Selected Compositions features a collection of acrylic paintings and drawings on plaster. The work
explores composition, colour, and pattern through the use of computational processes.
Visit 2019 Gum Paintings, 2019 Notch Paintings and Plaster Works for individual artwork documentation.
Select compositions for yourself here: Gum Painting Simulator
Questioning my role in the creative production of my own work, I have developed a computer program to generate the content of my paintings. Contrary to certain practices of conceptual art, however, I am not as interested in the language surrounding artistic production, as I am in aspects of aesthetic decision making that are (sometimes romantically) associated with painting.
I am especially interested in how our experience of colour can be liberated from the grasp of language though abstraction. Everyday language is woefully unequipped for meaningful discussion of colour, and symbolic or representational language is too often used when specificity is needed; perverting the perception of colour with names like ‘Dusky Dawn’, ‘Blueberry Popover’, or ‘Twig Basket.’ Even in the context of painting, where accurate description of colour is paramount, the language available is riddled with vestigial meanings, recalling medieval histories, mineral ores, and alchemic processes. These associations, albeit fascinating, alter how colour is understood and limit freedoms in both expression and perception.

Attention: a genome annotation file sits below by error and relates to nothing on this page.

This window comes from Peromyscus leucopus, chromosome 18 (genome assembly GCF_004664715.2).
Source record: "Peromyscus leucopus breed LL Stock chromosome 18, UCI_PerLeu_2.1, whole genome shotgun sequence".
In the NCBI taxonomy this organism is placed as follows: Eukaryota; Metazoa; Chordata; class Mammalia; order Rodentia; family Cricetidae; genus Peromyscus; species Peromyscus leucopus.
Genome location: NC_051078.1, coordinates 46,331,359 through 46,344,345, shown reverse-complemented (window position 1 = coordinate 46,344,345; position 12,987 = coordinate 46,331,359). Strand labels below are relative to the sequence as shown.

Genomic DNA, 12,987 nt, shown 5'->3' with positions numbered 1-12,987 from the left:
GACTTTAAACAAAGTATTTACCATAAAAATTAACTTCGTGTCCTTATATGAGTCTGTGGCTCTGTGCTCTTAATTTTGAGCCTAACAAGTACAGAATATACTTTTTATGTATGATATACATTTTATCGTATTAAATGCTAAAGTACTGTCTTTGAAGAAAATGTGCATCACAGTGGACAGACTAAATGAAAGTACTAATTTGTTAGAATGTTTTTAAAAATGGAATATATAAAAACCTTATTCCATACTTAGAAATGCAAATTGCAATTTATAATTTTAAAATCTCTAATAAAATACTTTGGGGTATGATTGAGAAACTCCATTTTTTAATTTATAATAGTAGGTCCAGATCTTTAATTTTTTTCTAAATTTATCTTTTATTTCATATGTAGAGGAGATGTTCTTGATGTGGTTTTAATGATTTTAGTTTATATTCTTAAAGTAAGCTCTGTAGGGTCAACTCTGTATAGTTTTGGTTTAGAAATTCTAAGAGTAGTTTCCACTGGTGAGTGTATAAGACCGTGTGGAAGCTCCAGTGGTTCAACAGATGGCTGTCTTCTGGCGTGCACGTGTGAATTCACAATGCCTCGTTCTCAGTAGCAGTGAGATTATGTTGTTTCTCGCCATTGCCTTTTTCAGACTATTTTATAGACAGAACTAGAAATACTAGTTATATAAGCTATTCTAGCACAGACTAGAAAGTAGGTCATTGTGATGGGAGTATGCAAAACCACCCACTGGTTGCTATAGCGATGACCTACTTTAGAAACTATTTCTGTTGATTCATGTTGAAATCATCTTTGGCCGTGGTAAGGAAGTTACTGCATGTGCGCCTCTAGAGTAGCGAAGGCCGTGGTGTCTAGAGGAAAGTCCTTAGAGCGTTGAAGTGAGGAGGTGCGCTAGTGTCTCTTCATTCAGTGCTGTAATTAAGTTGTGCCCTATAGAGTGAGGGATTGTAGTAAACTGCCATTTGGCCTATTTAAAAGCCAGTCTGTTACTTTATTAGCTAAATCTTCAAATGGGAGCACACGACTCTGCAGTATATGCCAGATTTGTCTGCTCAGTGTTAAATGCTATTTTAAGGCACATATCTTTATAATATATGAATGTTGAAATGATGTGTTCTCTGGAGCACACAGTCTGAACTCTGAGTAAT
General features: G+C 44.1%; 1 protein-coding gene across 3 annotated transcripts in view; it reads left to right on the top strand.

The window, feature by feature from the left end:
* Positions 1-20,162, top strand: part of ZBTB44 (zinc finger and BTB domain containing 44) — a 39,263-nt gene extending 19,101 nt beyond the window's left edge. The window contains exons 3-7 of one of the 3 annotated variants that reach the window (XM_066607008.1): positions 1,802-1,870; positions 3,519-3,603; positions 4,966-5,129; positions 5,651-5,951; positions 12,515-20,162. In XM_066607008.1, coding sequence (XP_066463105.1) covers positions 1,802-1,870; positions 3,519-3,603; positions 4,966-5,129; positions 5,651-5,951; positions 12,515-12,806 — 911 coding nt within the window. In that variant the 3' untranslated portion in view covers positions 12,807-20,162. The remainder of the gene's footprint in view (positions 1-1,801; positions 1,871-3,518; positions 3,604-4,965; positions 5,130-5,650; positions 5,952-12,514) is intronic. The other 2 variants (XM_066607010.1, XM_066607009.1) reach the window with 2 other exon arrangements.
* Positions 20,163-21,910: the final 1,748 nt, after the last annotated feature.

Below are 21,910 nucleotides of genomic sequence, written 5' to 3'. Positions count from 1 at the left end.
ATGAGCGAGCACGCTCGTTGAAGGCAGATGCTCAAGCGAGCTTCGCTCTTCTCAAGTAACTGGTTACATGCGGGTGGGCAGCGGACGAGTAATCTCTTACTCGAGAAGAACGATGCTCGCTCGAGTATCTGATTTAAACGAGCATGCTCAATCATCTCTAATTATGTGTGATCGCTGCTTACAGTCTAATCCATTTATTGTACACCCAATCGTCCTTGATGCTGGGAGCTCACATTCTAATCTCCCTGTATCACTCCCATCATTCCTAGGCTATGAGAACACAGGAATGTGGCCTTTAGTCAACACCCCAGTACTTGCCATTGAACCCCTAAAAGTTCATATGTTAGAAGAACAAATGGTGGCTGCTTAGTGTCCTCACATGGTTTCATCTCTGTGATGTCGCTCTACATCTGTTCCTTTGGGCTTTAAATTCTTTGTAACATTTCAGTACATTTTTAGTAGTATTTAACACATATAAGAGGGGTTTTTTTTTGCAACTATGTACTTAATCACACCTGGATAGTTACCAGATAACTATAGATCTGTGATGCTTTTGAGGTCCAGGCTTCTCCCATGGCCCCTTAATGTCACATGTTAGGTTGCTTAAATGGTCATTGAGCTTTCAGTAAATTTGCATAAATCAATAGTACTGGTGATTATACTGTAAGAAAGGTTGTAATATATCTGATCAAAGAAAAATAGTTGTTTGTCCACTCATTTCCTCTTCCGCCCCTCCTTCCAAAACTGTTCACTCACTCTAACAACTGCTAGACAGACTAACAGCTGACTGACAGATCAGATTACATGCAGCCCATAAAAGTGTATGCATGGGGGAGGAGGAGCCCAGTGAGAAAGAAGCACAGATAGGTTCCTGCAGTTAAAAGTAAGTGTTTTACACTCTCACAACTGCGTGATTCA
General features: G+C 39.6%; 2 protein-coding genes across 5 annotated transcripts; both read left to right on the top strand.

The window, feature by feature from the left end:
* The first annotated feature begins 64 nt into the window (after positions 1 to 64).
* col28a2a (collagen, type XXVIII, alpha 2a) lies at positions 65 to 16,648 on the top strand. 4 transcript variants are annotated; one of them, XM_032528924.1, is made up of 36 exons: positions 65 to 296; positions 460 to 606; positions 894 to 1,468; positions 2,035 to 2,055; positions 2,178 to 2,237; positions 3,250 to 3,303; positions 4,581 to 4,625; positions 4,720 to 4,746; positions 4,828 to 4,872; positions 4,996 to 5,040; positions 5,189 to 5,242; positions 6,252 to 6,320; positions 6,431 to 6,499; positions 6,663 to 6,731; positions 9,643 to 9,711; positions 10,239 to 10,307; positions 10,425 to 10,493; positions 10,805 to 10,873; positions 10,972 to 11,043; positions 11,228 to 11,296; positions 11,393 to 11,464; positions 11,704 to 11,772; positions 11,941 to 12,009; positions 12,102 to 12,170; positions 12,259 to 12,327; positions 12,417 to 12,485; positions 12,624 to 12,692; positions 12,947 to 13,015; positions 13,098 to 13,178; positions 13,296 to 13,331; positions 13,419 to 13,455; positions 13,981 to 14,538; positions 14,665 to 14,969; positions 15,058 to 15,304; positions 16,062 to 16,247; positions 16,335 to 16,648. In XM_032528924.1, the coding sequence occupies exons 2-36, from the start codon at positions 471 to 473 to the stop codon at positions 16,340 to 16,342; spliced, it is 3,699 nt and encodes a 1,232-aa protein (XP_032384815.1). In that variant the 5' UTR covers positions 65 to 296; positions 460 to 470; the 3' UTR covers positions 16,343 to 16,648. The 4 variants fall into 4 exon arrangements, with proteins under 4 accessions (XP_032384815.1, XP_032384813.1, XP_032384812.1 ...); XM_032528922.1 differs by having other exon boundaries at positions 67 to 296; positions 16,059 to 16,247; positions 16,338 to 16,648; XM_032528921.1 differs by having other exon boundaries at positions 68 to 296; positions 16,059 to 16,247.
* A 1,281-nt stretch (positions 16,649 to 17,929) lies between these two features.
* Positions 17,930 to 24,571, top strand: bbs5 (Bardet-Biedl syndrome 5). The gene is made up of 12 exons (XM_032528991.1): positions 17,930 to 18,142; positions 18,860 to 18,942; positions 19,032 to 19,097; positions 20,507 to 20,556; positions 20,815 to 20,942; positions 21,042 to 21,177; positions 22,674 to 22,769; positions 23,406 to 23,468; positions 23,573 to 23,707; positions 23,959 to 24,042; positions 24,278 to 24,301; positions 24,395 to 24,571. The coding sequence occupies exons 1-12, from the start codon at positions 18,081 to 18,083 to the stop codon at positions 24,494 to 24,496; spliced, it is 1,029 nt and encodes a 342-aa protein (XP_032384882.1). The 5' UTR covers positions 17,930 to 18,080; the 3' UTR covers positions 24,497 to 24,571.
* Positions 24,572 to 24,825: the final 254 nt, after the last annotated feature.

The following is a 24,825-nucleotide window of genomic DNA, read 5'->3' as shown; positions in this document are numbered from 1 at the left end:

The main body of work featured in Selected Compositions is a family of gum paintings which I have been developing since 2010. Early paintings in this series are reproductions of patterns of gum stuck on blocks of city sidewalk. Using found composition in this way allows me to fragment the creative process and isolate specific moments of aesthetic decision making. The dotted patterns appear to me as indexes of form; creating constellations of meaning in a connect-the-dot-like manner.
Moving away from actual sidewalks, the paintings in this exhibition depict images generated by purpose written computer programs. The computer uses random numbers to create an endless stream of images from which I select compositions. In this way, the selection of form and colour is distanced from established systems of compositional structure or colour theory, and more closely resembles the chance encounters that inspired the original paintings in this series. Selected Compositions promotes the questioning of conventional ideas around compositional structure and colour theory in favour of a more intuitive, experience based approach to aesthetic decision making.